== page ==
Walk through the streets and alleys of Taiwan, and you’d be dazzled by the hidden gems of cultural heritage in every nook and cranny. In fact, many of the street eats here are tastier than the dishes in two- or even three-Michelin-starred restaurants.
Case in point, the scallion pancakes from this obscure little stall are simply heavenly. Freshly made, they are crispy on the outside and chewy on the inside. Such tasty, pliable scallion pancakes are rarely found in the city.
The fluffy pancakes are cut into four equal pieces and sold for NT$30 (S$1.40). But the best part of the dish is the chive sauce that comes with the pancakes free of charge. It is made with slender chives that are delicately diced and possibly finished with a dash of salt. This simple sauce goes amazingly well with the scallion pancakes and a taste of it would keep you coming back for more.
I am always surprised by how good the combination is each time I have this dish, and I wonder just how much effort and thought went into matching the two elements. The stall is packed with customers and the family of three who runs the stall is always busy. When they finally have a spare moment, they show their customers how to evenly spread the chive sauce over the pancake so that they can best enjoy the dish in one luscious bite.
Impatient and clueless customers would often scoot off after gobbling up the pancake, leaving the chive sauce untouched. It’s really their loss, because they are missing out on the chance to savour this exquisite taste.
One day, I arrived at the stall pretty late when the crowd had thinned. Seeing that the stall owner was free, I asked, “Why is the chive sauce so tasty?”
He smiled, knowing that he was speaking to someone who appreciates his dish. He said, “There’s no secret to it. Just that you must choose chives grown on this land.”
And then I suddenly realised: the spicy chives dish I had as a kid was made with the fresh chives grown in my mother’s backyard. When did the thin-stalked chives “become upgraded” to broad-stalked chives? Yes, they may be long and plump, but they have also lost their fragrance.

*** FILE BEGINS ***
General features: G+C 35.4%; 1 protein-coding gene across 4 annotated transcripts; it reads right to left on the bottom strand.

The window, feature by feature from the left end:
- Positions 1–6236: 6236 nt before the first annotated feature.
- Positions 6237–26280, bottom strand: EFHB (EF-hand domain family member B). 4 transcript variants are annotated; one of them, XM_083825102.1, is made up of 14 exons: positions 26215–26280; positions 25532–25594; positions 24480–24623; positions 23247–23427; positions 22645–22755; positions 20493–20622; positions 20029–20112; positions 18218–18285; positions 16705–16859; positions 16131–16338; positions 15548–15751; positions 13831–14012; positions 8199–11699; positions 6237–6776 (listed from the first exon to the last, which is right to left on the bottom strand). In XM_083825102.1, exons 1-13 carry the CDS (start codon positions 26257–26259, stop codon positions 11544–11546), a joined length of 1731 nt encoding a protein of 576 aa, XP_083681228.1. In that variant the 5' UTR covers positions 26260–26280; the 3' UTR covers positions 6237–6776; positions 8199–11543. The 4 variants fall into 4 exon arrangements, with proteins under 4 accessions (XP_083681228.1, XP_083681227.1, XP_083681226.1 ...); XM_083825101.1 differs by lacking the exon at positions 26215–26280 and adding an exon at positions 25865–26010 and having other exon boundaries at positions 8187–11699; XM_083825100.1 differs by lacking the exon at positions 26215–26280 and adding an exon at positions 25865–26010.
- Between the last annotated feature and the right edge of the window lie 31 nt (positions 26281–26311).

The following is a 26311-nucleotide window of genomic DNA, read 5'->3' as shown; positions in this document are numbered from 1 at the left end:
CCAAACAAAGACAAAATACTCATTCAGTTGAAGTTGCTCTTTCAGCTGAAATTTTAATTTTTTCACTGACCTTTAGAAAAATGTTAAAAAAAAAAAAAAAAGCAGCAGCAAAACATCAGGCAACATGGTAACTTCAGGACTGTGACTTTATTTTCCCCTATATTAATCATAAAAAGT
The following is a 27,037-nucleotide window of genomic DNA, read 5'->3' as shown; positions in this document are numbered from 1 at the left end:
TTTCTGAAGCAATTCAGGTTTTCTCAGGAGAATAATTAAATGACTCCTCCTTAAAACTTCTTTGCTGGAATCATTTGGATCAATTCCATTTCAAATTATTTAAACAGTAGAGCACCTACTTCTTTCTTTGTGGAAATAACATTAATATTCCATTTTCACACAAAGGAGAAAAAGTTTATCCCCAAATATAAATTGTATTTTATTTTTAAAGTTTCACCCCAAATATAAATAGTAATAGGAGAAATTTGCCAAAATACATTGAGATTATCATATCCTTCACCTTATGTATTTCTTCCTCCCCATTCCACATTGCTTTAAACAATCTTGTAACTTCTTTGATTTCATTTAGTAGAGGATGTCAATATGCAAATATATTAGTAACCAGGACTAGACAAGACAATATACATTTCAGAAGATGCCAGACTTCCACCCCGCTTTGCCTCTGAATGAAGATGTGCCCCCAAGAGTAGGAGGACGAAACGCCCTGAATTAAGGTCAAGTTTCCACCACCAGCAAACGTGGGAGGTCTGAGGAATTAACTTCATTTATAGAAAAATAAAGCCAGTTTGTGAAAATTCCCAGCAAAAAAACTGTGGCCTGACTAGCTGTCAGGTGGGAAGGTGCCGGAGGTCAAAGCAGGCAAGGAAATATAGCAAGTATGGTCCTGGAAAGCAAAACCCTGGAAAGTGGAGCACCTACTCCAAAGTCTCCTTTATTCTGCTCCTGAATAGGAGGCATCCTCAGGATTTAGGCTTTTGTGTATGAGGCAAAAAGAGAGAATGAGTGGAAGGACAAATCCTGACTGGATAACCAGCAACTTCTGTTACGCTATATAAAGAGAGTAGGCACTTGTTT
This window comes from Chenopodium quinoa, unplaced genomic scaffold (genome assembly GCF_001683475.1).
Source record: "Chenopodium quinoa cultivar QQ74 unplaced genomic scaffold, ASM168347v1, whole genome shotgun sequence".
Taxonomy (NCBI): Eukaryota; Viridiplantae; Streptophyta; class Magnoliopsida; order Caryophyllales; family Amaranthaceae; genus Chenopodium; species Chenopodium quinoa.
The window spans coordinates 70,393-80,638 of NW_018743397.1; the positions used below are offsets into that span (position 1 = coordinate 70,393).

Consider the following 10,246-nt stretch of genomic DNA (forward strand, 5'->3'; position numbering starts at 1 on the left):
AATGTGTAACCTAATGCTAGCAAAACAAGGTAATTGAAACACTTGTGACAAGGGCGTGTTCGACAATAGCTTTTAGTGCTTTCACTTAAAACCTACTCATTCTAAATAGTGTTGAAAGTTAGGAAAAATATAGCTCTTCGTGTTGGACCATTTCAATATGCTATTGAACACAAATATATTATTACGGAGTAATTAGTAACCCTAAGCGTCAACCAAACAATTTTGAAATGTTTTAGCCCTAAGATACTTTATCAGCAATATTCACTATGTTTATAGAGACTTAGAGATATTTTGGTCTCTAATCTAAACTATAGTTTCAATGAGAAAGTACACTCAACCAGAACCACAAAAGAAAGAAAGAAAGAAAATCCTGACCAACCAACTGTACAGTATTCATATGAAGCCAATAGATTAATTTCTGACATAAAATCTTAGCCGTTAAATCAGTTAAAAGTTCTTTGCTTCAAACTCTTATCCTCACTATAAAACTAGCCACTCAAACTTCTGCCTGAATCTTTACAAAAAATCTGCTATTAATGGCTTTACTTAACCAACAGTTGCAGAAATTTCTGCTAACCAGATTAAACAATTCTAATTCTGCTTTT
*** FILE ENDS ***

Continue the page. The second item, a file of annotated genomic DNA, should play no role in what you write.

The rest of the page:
... I often ask myself: “Why must humans inject growth enhancers into plants and animals to modify their genes?” To put it bluntly, is it just to make fast money?
Why spend so much time and effort picking the right chives when the sauce is free of charge? Why take it so seriously when there isn’t profit to be earned? Perhaps the commercial brains of the city — the rich, extravagant, image-conscious and the business-minded — will never understand this logic.
Because US pork containing ractopamine (a growth-enhancing drug added to animal feed that can have adverse effects on human health) is landing in Taiwan soon, I often ask myself: “Why must humans inject growth enhancers into plants and animals to modify their genes?” To put it bluntly, is it just to make fast money?
Because of a vicious market economy, people are earning money that should not be earned, thus destroying nature and also people’s health, and on top of that, losing the ability to appreciate the truly good things in life — and for what?
Fortunately, a reassuringly humble essence of life still exists in a remote corner of this island. But abetted by political winds, the city’s worsening culture of extravagance and the imbibing of false values are crashing in like a tsunami. Looking at this chive sauce made with produce native to Taiwan, I can’t help but wonder, how long can such quiet and beautiful everyday life resist the waves?
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